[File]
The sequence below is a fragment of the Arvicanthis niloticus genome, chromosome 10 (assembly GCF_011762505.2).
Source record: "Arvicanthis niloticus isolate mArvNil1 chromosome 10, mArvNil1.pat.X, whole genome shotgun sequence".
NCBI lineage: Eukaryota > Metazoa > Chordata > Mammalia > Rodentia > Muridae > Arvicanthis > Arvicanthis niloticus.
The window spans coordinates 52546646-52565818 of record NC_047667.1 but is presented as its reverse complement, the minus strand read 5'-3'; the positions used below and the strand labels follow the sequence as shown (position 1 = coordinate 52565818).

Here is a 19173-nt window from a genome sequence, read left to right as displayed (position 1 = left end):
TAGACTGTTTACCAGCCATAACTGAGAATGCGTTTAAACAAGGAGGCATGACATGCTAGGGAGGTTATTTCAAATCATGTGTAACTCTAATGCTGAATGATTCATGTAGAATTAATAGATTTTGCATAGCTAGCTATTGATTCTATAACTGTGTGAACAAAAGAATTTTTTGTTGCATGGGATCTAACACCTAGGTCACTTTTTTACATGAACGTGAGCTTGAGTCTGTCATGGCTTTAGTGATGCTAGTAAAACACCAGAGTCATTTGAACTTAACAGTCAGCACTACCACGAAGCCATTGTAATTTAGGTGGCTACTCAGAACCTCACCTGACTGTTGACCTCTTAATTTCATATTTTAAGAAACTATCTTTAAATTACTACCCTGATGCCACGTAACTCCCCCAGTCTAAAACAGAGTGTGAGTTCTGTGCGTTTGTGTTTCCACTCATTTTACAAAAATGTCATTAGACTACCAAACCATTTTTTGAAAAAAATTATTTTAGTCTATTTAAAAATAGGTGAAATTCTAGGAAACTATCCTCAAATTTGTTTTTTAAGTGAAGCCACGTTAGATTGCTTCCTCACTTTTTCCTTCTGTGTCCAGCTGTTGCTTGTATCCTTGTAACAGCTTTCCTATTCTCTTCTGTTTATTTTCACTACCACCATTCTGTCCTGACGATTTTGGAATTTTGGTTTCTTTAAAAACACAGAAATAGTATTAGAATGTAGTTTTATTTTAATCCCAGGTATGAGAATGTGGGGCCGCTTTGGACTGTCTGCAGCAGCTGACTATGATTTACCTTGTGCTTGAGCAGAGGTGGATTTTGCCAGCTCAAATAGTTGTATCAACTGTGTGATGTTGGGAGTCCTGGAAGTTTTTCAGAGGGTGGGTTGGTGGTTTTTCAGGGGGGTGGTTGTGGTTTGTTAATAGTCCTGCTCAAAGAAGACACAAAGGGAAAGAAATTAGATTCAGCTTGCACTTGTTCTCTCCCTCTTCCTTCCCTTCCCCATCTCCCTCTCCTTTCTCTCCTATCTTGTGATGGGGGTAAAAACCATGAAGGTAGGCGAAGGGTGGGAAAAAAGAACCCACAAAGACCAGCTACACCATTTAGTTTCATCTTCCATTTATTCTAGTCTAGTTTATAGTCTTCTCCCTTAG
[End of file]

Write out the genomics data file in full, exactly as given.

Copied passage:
The sequence below is a fragment of the Arvicanthis niloticus genome, chromosome 10 (assembly GCF_011762505.2).
Source record: "Arvicanthis niloticus isolate mArvNil1 chromosome 10, mArvNil1.pat.X, whole genome shotgun sequence".
NCBI lineage: Eukaryota > Metazoa > Chordata > Mammalia > Rodentia > Muridae > Arvicanthis > Arvicanthis niloticus.
The window spans coordinates 52546646-52565818 of record NC_047667.1 but is presented as its reverse complement, the minus strand read 5'-3'; the positions used below and the strand labels follow the sequence as shown (position 1 = coordinate 52565818).

Here is a 19173-nt window from a genome sequence, read left to right as displayed (position 1 = left end):
TAGACTGTTTACCAGCCATAACTGAGAATGCGTTTAAACAAGGAGGCATGACATGCTAGGGAGGTTATTTCAAATCATGTGTAACTCTAATGCTGAATGATTCATGTAGAATTAATAGATTTTGCATAGCTAGCTATTGATTCTATAACTGTGTGAACAAAAGAATTTTTTGTTGCATGGGATCTAACACCTAGGTCACTTTTTTACATGAACGTGAGCTTGAGTCTGTCATGGCTTTAGTGATGCTAGTAAAACACCAGAGTCATTTGAACTTAACAGTCAGCACTACCACGAAGCCATTGTAATTTAGGTGGCTACTCAGAACCTCACCTGACTGTTGACCTCTTAATTTCATATTTTAAGAAACTATCTTTAAATTACTACCCTGATGCCACGTAACTCCCCCAGTCTAAAACAGAGTGTGAGTTCTGTGCGTTTGTGTTTCCACTCATTTTACAAAAATGTCATTAGACTACCAAACCATTTTTTGAAAAAAATTATTTTAGTCTATTTAAAAATAGGTGAAATTCTAGGAAACTATCCTCAAATTTGTTTTTTAAGTGAAGCCACGTTAGATTGCTTCCTCACTTTTTCCTTCTGTGTCCAGCTGTTGCTTGTATCCTTGTAACAGCTTTCCTATTCTCTTCTGTTTATTTTCACTACCACCATTCTGTCCTGACGATTTTGGAATTTTGGTTTCTTTAAAAACACAGAAATAGTATTAGAATGTAGTTTTATTTTAATCCCAGGTATGAGAATGTGGGGCCGCTTTGGACTGTCTGCAGCAGCTGACTATGATTTACCTTGTGCTTGAGCAGAGGTGGATTTTGCCAGCTCAAATAGTTGTATCAACTGTGTGATGTTGGGAGTCCTGGAAGTTTTTCAGAGGGTGGGTTGGTGGTTTTTCAGGGGGGTGGTTGTGGTTTGTTAATAGTCCTGCTCAAAGAAGACACAAAGGGAAAGAAATTAGATTCAGCTTGCACTTGTTCTCTCCCTCTTCCTTCCCTTCCCCATCTCCCTCTCCTTTCTCTCCTATCTTGTGATGGGGGTAAAAACCATGAAGGTAGGCGAAGGGTGGGAAAAAAGAACCCACAAAGACCAGCTACACCATTTAGTTTCATCTTCCATTTATTCTAGTCTAGTTTATAGTCTTCTCCCTTAG